A Reluctant Visitor | Blog | My Mothers' Caregiver
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A Reluctant Visitor



It is one of those days- we all have them. Today I am going to visit Mom.

I was going to go this morning, right around 10am when she'd be finished her breakfast so it wouldn't interfere with the exercise class she attends on her better days. But 10 o'clock came and went and now it is after 12 noon and I still haven't put my coat on.

A sense of sadness is hanging over me today. The last few weeks our visits haven't been good. There haven't been those little jewels of connection, those moments where I still can see the twinkle in her eye and know that she is still in there. Instead she has either been frantic and paranoid or distant and mumbling. I find myself throwing in that extra load of laundry, checking my email one last time, wrestling with the dread that has settled in my bones. 

"Today I don't want to visit my mom." 

What a horrible thing to say, to think, to write -but it is true. I swallow a little guilt. It doesn't mean I don't love my mom. It doesn't even mean I wont go - I will. But some days it is difficult to muster up the smile when all we see is sorrow.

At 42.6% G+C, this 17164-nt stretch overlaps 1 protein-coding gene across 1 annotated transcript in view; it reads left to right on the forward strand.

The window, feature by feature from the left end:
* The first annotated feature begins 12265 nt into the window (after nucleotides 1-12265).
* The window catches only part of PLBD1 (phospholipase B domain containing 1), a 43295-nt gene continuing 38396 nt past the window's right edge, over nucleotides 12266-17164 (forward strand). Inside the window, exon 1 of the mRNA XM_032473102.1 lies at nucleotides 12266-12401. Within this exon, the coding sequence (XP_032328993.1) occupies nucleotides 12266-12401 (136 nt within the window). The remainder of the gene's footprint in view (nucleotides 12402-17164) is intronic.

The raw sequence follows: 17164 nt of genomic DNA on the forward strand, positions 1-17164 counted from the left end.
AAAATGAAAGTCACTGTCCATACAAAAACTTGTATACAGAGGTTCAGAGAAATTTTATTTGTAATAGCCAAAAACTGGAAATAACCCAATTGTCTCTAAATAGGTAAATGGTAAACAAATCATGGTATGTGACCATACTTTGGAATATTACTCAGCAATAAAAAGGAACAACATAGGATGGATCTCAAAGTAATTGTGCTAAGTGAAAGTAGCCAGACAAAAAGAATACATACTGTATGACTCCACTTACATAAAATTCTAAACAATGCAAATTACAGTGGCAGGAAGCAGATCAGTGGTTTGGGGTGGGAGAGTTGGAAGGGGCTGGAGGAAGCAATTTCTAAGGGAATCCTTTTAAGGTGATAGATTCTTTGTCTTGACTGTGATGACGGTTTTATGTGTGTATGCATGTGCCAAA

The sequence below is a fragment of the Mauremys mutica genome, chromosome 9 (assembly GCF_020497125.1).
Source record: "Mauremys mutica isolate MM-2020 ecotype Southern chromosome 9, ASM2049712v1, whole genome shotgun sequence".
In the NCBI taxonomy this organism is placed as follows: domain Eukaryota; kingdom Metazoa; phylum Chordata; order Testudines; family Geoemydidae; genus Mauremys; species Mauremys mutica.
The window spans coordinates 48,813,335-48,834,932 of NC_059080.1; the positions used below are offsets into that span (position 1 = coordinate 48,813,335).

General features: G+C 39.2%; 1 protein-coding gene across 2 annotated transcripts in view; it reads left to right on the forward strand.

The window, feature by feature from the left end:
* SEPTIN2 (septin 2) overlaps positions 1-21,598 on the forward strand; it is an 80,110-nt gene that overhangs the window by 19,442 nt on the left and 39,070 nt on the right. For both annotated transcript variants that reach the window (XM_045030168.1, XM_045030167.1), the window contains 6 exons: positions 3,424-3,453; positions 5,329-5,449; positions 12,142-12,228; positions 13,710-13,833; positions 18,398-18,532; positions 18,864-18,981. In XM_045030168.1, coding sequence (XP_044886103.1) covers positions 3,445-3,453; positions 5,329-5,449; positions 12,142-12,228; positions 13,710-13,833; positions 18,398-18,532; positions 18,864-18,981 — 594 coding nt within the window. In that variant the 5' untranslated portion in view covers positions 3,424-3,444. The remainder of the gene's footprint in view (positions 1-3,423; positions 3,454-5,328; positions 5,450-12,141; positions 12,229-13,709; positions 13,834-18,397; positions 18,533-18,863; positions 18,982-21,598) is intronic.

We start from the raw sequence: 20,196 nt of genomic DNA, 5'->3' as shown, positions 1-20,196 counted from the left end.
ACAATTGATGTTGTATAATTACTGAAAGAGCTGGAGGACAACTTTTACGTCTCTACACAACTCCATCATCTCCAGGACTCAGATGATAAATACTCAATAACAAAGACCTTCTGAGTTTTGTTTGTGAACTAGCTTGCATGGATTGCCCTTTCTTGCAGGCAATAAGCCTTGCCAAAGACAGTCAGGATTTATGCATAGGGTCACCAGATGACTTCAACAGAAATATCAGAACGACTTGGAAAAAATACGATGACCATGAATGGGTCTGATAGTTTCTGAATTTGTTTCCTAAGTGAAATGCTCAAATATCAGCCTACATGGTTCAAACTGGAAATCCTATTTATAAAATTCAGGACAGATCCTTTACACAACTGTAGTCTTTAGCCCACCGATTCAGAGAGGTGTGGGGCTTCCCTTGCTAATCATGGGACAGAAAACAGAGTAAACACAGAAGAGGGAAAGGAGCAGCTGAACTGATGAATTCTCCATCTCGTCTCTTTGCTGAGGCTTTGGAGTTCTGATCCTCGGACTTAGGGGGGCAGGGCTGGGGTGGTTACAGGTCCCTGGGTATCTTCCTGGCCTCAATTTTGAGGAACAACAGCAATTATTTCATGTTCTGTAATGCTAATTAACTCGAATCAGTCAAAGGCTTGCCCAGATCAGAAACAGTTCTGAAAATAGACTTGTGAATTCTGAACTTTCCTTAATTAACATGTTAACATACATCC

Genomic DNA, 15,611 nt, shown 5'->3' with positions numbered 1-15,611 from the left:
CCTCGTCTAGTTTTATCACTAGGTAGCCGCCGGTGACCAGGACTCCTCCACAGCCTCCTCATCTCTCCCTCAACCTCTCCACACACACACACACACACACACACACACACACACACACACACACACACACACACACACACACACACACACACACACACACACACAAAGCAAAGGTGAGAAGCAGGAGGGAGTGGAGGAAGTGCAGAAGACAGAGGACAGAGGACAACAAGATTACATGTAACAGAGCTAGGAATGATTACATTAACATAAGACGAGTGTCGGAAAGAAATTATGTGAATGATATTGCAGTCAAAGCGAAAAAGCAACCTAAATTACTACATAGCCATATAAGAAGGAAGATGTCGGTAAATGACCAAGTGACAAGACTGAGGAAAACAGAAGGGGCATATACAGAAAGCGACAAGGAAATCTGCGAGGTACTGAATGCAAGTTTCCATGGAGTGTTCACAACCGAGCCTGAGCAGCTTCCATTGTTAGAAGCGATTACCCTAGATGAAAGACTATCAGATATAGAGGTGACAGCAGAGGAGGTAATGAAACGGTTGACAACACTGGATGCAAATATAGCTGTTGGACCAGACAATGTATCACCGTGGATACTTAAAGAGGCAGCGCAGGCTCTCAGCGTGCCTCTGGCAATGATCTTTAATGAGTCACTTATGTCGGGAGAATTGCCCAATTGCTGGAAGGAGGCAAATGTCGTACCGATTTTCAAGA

We all have days like this and that is ok

On days like these I remember with clarity my mother's words a few years back as we stood in an antique shop down the street from her home. It was during one of those "If something ever happens to Dad" talks. We were chatting about the idea of Mom coming to live with us. "We all get along, you could help us and we could help you - it just makes sense." I said. With that prophetic-mother look in her eyes she said calmly, "You don't know what you are saying. As people get older they get less fun. I may not be the person I am today."

Those words are ringing inside me today. She knew. She had lived long enough, watched her parents and others long enough to know what I know today. Life is fragile. She also knew that every day was a sacred. She knew that there were no guarantees and that was ok with her. That day year's back, she wanted to enjoy my company, to window shop and laugh - not plan for future days that may never come.

So after I post this I will finish my lunch, get on my coat and share this sacred day with mom. Maybe, just maybe, I'll see the twinkle.

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